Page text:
Many Stories, a Single Theme
Candido Hernandez, 26, trekked through the mountains from Mexico more than two decades ago and now works construction to support his three U.S.-born children.
Carmen Vazquez, 50, cleaned homes in Los Angeles while relatives raised her daughter in El Salvador before she became a legal resident and the two were able to reunite here several years later.
Maria Ortega, 30, came from Mexico to look for better opportunities and found work at a plastics factory after presenting false documents.
The three were among a festive crowd police estimated at 500,000 that marched through downtown Los Angeles to City Hall on Saturday to support immigrants rights and oppose a pending federal bill that would make illegal immigration a felony.
The march stretched more than 20 blocks along three streets, tying up traffic through midafternoon. There were no arrests.
“This was a massive protest,” said Los Angeles Police Department spokeswoman Sandra Escalante, who said the crowd peaked at just over half a million by 11:30 a.m. “I can’t recall a larger one.”
Amid a sea of American and Mexican flags, protesters waved banners in Spanish that read, “We aren’t criminals” and “The USA is made by immigrants.”
“I love this country as if it were my own, for the opportunities it has given me,” said Laurentino Ramirez, 32, an illegal immigrant from Mexico who makes minimum wage at a Los Angeles garment factory.
Ramirez took the day off to attend the march with 20 relatives. He worries about being deported and separated from his two children. If he became a permanent resident, Ramirez said, he could get a driver’s license and a higher-paying job.
The marchers passed kazoo and ice pop vendors and carts steaming with hot dogs. Music blared over loudspeakers, Aztec dancers performed and peddlers hawked flags. A circle of drummers stopped frequently along the procession to play and shout. Many of the participants were immigrants -- both legal and illegal -- from Mexico and Central America. Some had recently crossed the border, while others have been in the United States for decades. Construction workers, business owners, families with young children and people in wheelchairs joined the march, coming from San Francisco, San Diego and other parts of the state.
Jorge Valdovinos, 43, of Fresno came with his wife and three children to show that he and other immigrants have made significant contributions to the U.S. economy.
“It’s outrageous, because this country is built by immigrants,” said Valdovinos, a permanent resident who owns a financial services company.
Julio Cruz, 20, said he does not want to return to Mexico because his infant daughter is hospitalized here.
In Mexico, Cruz made about $3.50 a day. Here, he said, he earns considerably more in construction.
“I came here to work,” said Cruz. “I didn’t come here to be out in the streets.... I don’t think it would be too much to ask for legal documents so that I could keep working.”
The rally was organized and funded by unions, religious organizations and immigrants rights groups, including Service Employees International Union Local 660; United Farm Workers; Hermandad Mexicana, an organization that assists immigrants; and the Korean Resource Center in Los Angeles.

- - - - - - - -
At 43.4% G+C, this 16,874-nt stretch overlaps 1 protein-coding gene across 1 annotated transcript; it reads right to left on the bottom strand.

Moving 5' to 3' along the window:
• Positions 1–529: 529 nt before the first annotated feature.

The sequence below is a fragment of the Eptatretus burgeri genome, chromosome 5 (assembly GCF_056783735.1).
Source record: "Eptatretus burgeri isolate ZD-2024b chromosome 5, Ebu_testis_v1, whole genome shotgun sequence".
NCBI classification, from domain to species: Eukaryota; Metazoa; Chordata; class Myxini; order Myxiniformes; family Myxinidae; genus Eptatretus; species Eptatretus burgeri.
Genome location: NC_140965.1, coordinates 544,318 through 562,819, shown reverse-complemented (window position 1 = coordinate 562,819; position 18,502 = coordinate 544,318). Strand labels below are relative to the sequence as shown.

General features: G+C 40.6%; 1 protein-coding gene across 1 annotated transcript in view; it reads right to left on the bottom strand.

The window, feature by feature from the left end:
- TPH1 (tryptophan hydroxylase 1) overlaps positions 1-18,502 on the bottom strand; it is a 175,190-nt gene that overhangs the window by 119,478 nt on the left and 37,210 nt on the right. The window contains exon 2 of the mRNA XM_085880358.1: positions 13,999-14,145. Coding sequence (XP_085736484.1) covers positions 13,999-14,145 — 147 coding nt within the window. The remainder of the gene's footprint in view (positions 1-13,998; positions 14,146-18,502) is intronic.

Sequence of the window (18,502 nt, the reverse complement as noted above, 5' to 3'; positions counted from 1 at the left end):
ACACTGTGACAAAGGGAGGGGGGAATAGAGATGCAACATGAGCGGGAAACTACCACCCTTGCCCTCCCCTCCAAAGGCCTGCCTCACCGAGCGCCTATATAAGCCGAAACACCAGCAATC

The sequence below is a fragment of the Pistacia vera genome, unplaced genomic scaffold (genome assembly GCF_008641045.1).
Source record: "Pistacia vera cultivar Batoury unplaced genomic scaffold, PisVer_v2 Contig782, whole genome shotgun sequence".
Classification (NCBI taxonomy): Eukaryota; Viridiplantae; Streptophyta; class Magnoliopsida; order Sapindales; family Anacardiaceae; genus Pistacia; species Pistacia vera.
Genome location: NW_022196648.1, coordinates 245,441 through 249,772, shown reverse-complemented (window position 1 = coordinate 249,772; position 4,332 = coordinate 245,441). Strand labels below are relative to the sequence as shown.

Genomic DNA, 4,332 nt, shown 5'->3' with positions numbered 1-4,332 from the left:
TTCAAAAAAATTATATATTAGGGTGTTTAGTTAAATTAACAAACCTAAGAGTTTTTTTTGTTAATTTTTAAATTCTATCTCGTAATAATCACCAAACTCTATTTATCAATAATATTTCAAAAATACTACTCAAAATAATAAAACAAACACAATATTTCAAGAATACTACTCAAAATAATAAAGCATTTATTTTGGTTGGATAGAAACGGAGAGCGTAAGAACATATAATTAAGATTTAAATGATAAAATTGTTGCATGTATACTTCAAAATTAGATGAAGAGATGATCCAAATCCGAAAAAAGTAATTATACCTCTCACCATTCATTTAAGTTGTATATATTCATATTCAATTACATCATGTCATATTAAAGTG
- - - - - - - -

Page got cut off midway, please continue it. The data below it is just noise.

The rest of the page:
It was publicized through Spanish-language media, which encouraged participants to wear white for peace and carry American flags to show patriotism. The organizers bused in participants who lacked transportation and helped guide them along the route.
The march started at 9th Street and followed Broadway, Main and Spring streets before converging at City Hall. Speakers demanded a path toward legalization and denounced congressional legislation that would tighten border enforcement and crack down on employers who hire undocumented workers.
“We’re not going to let them treat us like modern-day slaves,” Angela Sanbrano, executive director of the Central American Resource Center, said to the crowd in Spanish. “You have all sent a very clear message to the president. We’re going to fight for just laws that recognize what immigrants have done for this country.”
Organizers said the massive mobilization shows that immigrants’ voices must be heard.
“People are really upset that all the work they do, everything that they give to this nation, is ignored,” said Angelica Salas, executive director of the Coalition of Humane Immigrant Rights, which helped organize the march.
“Instead,” she said, “there are all these proposed laws against them.... This is unacceptable.”
One bill proposes adding 700 miles of fencing along the southern border, which Mexican immigrant Ortega said will only make the journey for illegal immigrants riskier.
Ortega, who has three children, paid a coyote to take her through the mountains nine years ago. “The people aren’t going to stop coming; there will be more deaths.”
Ortega said she also worries that police will be given more power to enforce immigration law. “Instead of trusting them, we are going to fear them,” she said.
Ana Velasquez, 46, worked as a seamstress after arriving from El Salvador 26 years ago. She became a citizen after the 1986 amnesty and believes others should have the same opportunity.
“I want justice for the people who have been here and deserve to be here,” Velasquez said as she marched on Broadway. “I’m very grateful for the chance to be in this country.”
Times staff writers Hector Becerra and Rong-Gong Lin II contributed to this article.